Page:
9th declares that there are additional fundamental rights, protected from governmental infringement, which exist alongside those fundamental rights specifically mentioned in the first eight constitutional amendments"
14th empowers enforcement of 9th against the states.
... powers of Congress are simultaneously limited by the first eight amendments to the Constitution and shaped by those amendments.
"the Framers of the Constitution believed that there are additional fundamental rights, protected from governmental infringement, which exist alongside those fundamental rights specifically mentioned in the first eight constitutional amendments."
[need an explicit step showing that enumerated and unenumerated rights are to be treated equally]
... to the extent that the Ninth Amendment was designed to protect rights omitted from the enumeration in the first eight amendments, Congress is no more free to limit or destroy those rights than it is to abrogate other rights protected by the Bill of Rights.
... the Ninth Amendment supports ... the Fifth and Fourteenth Amendments to encompass rights not specifically enumerated in the first eight amendments.
2023-09-18: Abrams The Ninth Amendment and the Protection of Unenumerated Rights 1988
Table of Contents
- The Griswold Opinions
- However, since Griswold is plainly the single most important Supreme Court offering dealing with the Ninth Amendment, it may be useful at this point briefly to summarize the positions taken in the opinions of the Court with respect to the amendment.
- Justice Douglas did not state the relevance of the Ninth Amendment to his conclusion [of his majority opinion] and merely quoted its text in support of the proposition that "[v]arious guarantees create zones of privacy."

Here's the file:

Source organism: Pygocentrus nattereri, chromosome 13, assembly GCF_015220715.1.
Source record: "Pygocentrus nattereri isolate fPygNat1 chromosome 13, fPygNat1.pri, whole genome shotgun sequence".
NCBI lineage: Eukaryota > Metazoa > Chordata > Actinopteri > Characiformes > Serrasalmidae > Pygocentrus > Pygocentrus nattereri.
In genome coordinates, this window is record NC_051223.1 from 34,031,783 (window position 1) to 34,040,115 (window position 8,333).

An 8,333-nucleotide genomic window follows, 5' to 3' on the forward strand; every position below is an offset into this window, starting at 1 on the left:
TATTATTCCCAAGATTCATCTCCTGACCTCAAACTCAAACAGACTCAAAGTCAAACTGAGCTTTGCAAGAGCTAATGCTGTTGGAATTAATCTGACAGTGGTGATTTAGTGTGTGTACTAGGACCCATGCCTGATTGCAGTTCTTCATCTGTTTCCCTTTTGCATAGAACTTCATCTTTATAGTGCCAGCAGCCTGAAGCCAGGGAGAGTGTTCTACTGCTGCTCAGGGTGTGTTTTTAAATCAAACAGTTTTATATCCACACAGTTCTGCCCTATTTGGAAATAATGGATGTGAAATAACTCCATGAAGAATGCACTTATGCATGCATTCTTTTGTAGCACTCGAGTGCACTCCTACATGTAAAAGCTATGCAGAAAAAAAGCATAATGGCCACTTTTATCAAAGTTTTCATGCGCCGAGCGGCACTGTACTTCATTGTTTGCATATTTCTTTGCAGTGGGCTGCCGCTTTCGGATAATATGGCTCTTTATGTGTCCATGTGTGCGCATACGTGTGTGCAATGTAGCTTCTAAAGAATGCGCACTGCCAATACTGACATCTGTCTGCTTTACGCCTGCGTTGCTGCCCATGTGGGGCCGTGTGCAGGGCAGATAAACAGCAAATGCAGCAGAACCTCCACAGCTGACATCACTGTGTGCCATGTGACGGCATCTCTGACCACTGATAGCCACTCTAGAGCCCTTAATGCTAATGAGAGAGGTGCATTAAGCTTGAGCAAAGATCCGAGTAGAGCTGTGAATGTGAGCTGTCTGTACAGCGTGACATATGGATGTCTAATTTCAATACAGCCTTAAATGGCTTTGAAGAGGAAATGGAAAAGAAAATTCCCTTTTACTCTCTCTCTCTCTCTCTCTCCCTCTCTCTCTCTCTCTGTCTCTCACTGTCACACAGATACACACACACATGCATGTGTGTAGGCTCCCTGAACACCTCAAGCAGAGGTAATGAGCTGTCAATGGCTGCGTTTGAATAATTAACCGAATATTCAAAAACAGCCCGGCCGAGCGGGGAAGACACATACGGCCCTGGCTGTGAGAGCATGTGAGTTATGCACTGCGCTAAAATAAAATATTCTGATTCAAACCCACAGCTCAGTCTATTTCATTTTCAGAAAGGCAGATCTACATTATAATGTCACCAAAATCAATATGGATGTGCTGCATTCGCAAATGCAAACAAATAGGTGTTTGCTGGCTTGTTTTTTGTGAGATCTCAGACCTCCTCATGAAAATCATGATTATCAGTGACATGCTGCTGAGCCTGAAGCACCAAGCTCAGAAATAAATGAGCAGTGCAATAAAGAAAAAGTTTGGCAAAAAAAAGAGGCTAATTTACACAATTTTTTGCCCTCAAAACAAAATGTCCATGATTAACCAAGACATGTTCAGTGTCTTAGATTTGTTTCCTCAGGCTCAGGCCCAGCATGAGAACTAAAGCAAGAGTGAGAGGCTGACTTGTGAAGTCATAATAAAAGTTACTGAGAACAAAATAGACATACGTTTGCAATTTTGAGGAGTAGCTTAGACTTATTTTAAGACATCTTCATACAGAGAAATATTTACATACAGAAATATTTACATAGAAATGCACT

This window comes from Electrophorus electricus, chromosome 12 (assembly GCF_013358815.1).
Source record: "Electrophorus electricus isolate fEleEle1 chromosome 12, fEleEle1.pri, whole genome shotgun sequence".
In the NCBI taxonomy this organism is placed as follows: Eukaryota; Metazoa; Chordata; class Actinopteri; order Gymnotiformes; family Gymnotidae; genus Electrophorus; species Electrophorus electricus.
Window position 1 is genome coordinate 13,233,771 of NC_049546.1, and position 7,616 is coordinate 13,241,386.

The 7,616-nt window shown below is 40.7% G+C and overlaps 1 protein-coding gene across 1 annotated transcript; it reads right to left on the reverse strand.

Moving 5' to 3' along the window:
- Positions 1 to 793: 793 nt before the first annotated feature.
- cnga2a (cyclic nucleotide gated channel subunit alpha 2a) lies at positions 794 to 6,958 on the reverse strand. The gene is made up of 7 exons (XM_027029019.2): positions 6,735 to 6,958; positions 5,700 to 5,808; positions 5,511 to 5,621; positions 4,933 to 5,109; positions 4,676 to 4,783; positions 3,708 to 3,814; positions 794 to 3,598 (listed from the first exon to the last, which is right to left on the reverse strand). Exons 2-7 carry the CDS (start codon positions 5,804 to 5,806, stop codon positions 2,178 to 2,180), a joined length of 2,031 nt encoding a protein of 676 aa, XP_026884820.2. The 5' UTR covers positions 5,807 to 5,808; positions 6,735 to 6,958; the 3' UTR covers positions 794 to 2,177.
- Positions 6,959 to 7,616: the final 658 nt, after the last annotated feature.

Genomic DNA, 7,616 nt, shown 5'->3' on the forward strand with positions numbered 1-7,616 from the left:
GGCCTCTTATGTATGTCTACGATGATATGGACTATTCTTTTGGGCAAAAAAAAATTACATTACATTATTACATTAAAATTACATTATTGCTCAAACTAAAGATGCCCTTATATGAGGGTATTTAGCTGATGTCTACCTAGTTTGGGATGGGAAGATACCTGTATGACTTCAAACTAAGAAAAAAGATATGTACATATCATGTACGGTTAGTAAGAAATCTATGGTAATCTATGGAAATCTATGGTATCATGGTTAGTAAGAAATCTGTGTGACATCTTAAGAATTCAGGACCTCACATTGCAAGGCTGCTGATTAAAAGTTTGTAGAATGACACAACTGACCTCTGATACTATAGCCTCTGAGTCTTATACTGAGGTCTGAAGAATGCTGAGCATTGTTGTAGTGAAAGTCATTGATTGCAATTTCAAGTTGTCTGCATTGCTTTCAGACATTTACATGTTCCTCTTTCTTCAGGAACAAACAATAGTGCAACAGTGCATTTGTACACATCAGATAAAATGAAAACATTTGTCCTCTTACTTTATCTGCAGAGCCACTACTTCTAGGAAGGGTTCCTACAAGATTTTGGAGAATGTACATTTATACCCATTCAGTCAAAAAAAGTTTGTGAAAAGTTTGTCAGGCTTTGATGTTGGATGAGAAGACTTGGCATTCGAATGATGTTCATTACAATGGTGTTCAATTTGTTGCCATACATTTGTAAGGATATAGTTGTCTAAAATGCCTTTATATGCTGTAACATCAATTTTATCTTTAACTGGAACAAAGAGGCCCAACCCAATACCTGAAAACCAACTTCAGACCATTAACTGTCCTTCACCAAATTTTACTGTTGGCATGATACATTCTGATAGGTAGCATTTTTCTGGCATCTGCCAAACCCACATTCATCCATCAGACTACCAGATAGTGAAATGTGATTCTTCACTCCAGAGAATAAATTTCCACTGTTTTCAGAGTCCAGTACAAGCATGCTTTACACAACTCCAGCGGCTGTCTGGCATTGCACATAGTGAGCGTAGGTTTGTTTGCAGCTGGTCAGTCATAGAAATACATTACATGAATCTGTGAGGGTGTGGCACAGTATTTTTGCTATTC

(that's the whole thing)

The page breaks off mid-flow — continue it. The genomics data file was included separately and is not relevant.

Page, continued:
- [Goldberg concurring opinion] Dealing solely with the relevance of the Ninth Amendment to the case, ..., concluding that "the Framers of the Constitution believed that there are additional fundamental rights, protected from governmental infringement, which exist alongside those fundamental rights specifically mentioned in the first eight constitutional amendments".
- In Justice Goldberg's opinion "the right of privacy in the marital relation is fundamental and basic--a personal right 'retained by the people' within the meaning of the Ninth Amendment". ... that Connecticut was barred by the Fourteenth Amendment from infringing the Ninth Amendment right of Mr. Griswold.
- Justices Black and Stewart filed separate dissenting opinions each of which maintained that the right of privacy referred to in the opinions of the Justices constituting the majority in Griswold was not referred to as such in the Constitution and was therefore unprotected except insofar as the alleged interference therewith violated one of the first eight amendments--a conclusion neither Justice was prepared to reach under the due process clause of the Fourteenth Amendment.
- As will be seen, it is this author's conclusion that the text and history of adoption of the Ninth Amendment lend general support to the conclusions reached by Justice Goldberg.